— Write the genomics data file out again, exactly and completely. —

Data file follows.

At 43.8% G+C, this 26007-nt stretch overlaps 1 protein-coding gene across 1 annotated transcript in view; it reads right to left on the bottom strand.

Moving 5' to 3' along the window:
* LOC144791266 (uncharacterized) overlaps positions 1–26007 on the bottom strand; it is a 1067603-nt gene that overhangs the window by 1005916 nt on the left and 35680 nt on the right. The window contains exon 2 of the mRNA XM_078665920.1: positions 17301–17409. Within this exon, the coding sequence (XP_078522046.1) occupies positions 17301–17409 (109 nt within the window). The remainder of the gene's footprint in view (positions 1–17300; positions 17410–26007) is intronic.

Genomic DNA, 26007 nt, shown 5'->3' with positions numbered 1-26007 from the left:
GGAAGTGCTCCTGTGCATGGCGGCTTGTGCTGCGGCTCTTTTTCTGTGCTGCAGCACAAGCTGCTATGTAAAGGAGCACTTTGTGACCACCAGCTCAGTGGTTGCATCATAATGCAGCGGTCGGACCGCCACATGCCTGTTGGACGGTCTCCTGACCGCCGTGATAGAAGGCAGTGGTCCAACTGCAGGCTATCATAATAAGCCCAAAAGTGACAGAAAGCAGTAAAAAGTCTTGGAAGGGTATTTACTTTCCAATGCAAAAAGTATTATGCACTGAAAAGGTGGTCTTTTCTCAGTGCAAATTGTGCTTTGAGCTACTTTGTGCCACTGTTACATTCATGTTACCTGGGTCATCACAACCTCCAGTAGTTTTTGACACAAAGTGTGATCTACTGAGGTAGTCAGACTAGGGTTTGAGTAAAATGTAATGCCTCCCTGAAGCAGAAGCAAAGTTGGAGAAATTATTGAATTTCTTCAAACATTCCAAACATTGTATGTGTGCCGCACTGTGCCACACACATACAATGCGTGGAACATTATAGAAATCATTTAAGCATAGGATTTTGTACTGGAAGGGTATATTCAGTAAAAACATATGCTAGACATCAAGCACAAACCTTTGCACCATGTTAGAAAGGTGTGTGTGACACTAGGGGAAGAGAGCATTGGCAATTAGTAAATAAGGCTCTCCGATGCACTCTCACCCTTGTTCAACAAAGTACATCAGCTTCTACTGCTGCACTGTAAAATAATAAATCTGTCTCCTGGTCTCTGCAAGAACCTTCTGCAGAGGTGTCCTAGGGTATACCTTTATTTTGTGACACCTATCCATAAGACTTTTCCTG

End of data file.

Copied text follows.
At 43.8% G+C, this 26007-nt stretch overlaps 1 protein-coding gene across 1 annotated transcript in view; it reads right to left on the bottom strand.

Moving 5' to 3' along the window:
* LOC144791266 (uncharacterized) overlaps positions 1–26007 on the bottom strand; it is a 1067603-nt gene that overhangs the window by 1005916 nt on the left and 35680 nt on the right. The window contains exon 2 of the mRNA XM_078665920.1: positions 17301–17409. Within this exon, the coding sequence (XP_078522046.1) occupies positions 17301–17409 (109 nt within the window). The remainder of the gene's footprint in view (positions 1–17300; positions 17410–26007) is intronic.

Genomic DNA, 26007 nt, shown 5'->3' with positions numbered 1-26007 from the left:
GGAAGTGCTCCTGTGCATGGCGGCTTGTGCTGCGGCTCTTTTTCTGTGCTGCAGCACAAGCTGCTATGTAAAGGAGCACTTTGTGACCACCAGCTCAGTGGTTGCATCATAATGCAGCGGTCGGACCGCCACATGCCTGTTGGACGGTCTCCTGACCGCCGTGATAGAAGGCAGTGGTCCAACTGCAGGCTATCATAATAAGCCCAAAAGTGACAGAAAGCAGTAAAAAGTCTTGGAAGGGTATTTACTTTCCAATGCAAAAAGTATTATGCACTGAAAAGGTGGTCTTTTCTCAGTGCAAATTGTGCTTTGAGCTACTTTGTGCCACTGTTACATTCATGTTACCTGGGTCATCACAACCTCCAGTAGTTTTTGACACAAAGTGTGATCTACTGAGGTAGTCAGACTAGGGTTTGAGTAAAATGTAATGCCTCCCTGAAGCAGAAGCAAAGTTGGAGAAATTATTGAATTTCTTCAAACATTCCAAACATTGTATGTGTGCCGCACTGTGCCACACACATACAATGCGTGGAACATTATAGAAATCATTTAAGCATAGGATTTTGTACTGGAAGGGTATATTCAGTAAAAACATATGCTAGACATCAAGCACAAACCTTTGCACCATGTTAGAAAGGTGTGTGTGACACTAGGGGAAGAGAGCATTGGCAATTAGTAAATAAGGCTCTCCGATGCACTCTCACCCTTGTTCAACAAAGTACATCAGCTTCTACTGCTGCACTGTAAAATAATAAATCTGTCTCCTGGTCTCTGCAAGAACCTTCTGCAGAGGTGTCCTAGGGTATACCTTTATTTTGTGACACCTATCCATAAGACTTTTCCTG